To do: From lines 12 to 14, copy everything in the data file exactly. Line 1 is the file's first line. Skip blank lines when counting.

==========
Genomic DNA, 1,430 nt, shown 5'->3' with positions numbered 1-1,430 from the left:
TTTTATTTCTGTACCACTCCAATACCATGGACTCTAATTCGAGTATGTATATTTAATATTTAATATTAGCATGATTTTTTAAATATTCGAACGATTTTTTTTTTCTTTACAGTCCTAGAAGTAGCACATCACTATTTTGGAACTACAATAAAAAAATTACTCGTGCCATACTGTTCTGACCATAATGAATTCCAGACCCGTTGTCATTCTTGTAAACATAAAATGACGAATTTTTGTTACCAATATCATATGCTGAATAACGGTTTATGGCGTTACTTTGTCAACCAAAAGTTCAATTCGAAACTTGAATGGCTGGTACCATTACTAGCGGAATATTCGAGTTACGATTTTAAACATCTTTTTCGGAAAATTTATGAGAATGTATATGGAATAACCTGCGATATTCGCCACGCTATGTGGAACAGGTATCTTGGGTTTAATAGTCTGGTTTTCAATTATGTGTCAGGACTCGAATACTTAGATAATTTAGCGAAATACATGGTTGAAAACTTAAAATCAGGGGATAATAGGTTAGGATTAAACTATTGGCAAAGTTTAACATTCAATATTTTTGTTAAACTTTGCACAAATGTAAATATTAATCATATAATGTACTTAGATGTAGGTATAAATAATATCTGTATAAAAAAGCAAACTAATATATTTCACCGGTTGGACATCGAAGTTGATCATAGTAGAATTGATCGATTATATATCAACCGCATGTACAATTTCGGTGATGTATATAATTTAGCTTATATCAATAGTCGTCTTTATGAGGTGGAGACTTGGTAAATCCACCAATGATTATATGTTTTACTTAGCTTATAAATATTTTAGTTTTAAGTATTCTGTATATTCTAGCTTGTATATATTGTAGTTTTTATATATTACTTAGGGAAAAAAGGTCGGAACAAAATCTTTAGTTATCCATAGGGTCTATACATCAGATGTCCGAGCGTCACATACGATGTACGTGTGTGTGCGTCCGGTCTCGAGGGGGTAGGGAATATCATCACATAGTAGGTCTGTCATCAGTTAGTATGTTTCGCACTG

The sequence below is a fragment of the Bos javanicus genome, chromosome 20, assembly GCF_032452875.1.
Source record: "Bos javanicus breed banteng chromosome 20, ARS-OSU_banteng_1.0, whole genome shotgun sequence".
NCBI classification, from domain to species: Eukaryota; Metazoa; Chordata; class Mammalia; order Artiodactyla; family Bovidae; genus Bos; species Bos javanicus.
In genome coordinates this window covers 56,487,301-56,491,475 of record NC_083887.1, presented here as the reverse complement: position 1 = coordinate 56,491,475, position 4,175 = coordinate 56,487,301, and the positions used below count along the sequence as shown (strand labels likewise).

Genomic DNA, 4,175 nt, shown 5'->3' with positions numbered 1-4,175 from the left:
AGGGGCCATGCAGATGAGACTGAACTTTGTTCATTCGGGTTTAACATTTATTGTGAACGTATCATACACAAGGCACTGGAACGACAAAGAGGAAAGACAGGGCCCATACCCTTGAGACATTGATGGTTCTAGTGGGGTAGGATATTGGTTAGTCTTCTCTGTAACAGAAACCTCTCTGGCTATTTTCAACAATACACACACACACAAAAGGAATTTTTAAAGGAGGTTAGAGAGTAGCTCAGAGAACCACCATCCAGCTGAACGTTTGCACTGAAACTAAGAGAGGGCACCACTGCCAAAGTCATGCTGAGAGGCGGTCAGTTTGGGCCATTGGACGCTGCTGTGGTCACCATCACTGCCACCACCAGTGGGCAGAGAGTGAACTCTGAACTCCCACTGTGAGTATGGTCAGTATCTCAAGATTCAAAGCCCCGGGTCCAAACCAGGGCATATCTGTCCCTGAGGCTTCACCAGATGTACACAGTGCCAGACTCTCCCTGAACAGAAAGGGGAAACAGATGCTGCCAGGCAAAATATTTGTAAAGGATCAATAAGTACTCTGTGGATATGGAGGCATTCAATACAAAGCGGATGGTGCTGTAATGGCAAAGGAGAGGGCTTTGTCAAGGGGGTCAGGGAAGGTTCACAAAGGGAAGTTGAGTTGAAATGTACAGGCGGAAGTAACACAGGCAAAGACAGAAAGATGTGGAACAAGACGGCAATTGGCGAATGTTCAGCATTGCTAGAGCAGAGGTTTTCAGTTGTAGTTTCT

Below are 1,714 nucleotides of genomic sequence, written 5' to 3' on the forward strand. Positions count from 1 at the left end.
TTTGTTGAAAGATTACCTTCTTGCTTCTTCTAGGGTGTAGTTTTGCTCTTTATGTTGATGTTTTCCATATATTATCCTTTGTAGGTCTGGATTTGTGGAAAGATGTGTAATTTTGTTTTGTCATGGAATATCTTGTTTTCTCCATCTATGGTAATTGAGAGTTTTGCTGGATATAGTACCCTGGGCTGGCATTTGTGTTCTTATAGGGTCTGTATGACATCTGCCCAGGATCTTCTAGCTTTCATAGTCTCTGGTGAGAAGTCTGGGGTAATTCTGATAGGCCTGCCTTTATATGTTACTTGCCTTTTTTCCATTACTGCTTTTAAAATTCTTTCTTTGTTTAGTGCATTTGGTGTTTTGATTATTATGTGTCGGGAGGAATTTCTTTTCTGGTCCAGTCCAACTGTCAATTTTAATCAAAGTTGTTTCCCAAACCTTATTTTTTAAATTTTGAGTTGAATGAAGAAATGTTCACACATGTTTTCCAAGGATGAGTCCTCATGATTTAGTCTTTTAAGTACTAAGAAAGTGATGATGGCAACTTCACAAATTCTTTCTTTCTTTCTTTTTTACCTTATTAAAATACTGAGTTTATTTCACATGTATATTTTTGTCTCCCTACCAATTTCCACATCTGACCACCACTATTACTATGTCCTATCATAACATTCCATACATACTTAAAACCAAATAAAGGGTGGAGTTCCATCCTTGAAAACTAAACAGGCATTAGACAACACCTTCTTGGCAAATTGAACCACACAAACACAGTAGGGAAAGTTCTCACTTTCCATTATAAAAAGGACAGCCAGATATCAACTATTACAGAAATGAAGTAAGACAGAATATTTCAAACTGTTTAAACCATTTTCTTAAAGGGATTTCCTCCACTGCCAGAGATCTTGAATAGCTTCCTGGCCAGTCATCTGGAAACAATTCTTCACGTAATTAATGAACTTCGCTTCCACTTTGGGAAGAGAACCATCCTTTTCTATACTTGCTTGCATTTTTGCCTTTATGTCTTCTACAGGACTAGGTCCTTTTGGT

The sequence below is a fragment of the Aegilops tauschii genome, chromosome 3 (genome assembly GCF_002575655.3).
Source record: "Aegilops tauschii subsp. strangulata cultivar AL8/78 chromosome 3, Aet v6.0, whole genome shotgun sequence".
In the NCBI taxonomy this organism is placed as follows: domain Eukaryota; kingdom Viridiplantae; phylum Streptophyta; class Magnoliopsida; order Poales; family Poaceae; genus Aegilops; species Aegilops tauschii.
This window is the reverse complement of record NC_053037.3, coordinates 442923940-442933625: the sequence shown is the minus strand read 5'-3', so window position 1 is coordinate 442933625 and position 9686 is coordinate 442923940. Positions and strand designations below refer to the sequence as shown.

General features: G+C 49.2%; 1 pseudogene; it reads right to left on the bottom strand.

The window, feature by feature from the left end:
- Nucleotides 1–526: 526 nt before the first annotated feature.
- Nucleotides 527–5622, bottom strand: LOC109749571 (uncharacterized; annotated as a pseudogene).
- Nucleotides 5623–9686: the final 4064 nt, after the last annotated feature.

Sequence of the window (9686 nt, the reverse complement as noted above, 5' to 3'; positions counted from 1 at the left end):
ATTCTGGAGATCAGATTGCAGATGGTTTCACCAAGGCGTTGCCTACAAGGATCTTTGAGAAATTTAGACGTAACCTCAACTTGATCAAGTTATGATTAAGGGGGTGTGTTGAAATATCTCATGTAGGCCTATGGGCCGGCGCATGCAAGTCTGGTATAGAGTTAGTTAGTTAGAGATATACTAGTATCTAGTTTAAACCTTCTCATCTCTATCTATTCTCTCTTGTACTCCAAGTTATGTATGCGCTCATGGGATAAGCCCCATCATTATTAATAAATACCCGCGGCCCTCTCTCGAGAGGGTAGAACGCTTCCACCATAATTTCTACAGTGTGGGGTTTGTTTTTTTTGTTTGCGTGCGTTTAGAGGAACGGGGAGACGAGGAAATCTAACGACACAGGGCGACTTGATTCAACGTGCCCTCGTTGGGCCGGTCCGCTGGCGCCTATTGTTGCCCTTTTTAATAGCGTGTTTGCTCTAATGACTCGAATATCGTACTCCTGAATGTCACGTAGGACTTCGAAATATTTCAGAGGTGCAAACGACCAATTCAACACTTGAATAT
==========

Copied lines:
Source record: "Aegilops tauschii subsp. strangulata cultivar AL8/78 chromosome 3, Aet v6.0, whole genome shotgun sequence".
In the NCBI taxonomy this organism is placed as follows: domain Eukaryota; kingdom Viridiplantae; phylum Streptophyta; class Magnoliopsida; order Poales; family Poaceae; genus Aegilops; species Aegilops tauschii.
This window is the reverse complement of record NC_053037.3, coordinates 442923940-442933625: the sequence shown is the minus strand read 5'-3', so window position 1 is coordinate 442933625 and position 9686 is coordinate 442923940. Positions and strand designations below refer to the sequence as shown.